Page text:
This tiny hamlet has a reputation for breaking all climatic records.
It’s got no pub, school or shop but Wiggonholt keeps breaking all records as the hottest place to be.
It's also one of the most beautiful.
According to Wikipedia, Wiggonholt is 1.5 miles (2.4 km) southeast of Pulborough on the A283 road. The village consists of a farm, a few houses and a small Church of England parish church.
The RSPB Pulborough Brooks wildfowl reserve is north of the parish church, on the floodplain of the River Arun. Wiggonholt Common is an area of open woodland south of the village that adjoins Parham Park and is popular with walkers.
A Roman road, the Greensand Way, from north of Lewes passed north of the village to join Stane Street at Hardham on the west bank of the River Arun. The remains of a Roman bath house have been excavated beside the Roman road
The small rectangular medieval parish church of unknown dedication has a bell turret and Horsham Stone roof, and has a Sussex marble font.
Parham Park is home to Parham House, one of the most spectacular Elizabethan mansions in the country and it recently announced its public opening times for 2022.
Preparations are already underway for the new season which starts when the house reopens to visitors on Easter Sunday.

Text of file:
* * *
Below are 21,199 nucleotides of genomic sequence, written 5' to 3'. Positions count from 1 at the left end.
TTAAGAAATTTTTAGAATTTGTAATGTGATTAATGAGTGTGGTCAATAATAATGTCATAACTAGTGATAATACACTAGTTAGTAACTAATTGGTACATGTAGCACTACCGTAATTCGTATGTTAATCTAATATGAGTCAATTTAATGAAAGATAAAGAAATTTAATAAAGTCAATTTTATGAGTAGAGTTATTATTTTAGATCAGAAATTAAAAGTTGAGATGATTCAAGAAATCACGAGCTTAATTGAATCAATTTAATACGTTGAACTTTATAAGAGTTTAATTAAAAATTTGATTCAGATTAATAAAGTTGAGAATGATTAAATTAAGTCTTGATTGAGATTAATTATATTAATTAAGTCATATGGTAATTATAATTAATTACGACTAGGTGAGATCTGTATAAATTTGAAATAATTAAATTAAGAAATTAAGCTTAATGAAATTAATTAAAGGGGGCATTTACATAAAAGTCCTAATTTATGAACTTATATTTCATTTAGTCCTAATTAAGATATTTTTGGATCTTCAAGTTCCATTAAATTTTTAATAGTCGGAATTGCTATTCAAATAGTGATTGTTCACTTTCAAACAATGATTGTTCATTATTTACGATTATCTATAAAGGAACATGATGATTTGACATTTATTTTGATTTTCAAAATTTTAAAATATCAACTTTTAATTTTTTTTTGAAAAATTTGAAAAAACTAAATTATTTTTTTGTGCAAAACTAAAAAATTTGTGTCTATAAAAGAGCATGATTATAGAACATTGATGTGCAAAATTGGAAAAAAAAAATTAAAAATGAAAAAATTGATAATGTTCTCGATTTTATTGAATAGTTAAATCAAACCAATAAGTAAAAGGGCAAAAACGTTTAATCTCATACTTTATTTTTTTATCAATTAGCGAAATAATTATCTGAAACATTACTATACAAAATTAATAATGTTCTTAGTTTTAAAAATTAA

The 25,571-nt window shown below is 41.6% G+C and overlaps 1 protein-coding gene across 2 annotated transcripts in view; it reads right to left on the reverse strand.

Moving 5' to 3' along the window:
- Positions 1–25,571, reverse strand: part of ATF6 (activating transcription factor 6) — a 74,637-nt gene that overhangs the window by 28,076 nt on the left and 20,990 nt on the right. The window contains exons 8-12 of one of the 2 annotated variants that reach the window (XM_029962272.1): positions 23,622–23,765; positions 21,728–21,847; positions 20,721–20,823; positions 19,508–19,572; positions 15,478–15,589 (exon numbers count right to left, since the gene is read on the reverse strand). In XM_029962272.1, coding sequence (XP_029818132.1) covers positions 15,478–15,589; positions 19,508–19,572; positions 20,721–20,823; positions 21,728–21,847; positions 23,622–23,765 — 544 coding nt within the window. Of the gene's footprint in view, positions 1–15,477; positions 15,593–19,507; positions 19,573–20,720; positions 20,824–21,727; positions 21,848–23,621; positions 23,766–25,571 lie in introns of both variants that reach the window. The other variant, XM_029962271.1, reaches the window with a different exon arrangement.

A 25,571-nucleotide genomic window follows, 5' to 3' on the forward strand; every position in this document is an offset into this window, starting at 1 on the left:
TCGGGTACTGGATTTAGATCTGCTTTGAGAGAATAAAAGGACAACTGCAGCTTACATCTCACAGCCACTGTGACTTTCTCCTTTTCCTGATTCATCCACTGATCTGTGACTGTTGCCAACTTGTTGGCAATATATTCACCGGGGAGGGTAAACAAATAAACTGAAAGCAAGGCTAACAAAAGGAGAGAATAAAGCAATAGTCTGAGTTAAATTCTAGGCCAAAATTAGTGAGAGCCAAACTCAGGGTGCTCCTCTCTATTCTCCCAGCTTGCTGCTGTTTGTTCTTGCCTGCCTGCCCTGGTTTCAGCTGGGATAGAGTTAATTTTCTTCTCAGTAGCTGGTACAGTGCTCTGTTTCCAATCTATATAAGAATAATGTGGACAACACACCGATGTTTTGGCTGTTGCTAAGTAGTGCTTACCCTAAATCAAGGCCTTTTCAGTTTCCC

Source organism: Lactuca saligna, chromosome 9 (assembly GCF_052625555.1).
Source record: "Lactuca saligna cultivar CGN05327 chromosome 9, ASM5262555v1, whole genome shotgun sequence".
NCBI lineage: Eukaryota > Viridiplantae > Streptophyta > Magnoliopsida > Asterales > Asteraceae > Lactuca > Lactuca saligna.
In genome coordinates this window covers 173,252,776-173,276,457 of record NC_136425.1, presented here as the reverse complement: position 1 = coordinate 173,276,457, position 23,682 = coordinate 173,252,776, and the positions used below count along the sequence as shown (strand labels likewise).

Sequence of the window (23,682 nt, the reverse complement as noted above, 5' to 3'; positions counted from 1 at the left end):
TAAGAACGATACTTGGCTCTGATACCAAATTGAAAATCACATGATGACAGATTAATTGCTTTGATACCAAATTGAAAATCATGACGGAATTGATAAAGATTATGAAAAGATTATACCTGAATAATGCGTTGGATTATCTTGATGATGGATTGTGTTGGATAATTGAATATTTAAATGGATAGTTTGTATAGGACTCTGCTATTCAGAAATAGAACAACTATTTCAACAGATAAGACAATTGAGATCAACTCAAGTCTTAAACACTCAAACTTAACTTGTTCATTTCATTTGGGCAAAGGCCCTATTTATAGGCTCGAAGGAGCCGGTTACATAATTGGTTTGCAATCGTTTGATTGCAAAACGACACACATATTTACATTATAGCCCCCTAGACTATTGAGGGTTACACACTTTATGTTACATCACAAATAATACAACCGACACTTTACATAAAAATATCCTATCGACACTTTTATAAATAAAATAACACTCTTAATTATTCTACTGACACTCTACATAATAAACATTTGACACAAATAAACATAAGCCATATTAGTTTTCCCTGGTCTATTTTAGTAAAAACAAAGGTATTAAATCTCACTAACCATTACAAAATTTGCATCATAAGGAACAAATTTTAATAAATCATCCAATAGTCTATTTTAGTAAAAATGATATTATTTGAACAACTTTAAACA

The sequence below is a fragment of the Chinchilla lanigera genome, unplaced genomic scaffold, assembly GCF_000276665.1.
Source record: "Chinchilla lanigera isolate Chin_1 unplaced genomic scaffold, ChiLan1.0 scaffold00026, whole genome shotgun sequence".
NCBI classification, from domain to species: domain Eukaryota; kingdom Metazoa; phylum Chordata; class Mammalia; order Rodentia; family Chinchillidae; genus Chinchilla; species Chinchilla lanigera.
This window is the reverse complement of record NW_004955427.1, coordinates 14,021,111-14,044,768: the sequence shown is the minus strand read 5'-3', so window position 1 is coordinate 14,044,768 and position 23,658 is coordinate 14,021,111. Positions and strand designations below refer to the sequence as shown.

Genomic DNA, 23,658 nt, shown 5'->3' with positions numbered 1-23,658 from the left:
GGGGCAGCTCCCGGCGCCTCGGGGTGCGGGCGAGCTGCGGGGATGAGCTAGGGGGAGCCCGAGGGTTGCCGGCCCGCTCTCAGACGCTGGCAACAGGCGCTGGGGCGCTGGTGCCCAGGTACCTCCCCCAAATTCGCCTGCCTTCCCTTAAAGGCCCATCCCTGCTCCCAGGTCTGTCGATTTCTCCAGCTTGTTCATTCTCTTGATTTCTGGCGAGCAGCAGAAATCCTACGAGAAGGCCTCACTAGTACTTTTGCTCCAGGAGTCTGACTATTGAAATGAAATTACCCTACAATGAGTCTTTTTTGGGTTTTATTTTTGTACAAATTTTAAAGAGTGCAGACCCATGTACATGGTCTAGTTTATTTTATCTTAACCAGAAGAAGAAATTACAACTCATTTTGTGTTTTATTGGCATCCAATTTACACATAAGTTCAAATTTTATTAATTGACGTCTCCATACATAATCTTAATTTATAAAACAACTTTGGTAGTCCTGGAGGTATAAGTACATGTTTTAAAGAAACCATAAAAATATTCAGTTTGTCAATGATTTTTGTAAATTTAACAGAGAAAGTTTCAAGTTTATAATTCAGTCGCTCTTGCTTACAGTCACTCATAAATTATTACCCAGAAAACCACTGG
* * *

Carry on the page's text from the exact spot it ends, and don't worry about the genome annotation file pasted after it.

Parham will also be marking a special anniversary this year - a hundred years since the Hon Clive and Alicia Pearson bought the estate and embarked on its restoration.
Throughout the open season this year, Parham will run a variety of special tours which will focus on different aspects of the house and gardens.
Other special events include an exhibition of selected items from the house’s private needlework collection which will go on show in May.
And the Horsham School of Botanical Artists will be staging a two week exhibition of drawings and paintings in the Seed Room from July 6 - 17.
The exhibition will take its theme from the work of the pioneering botanist and explorer Sir Joseph Banks.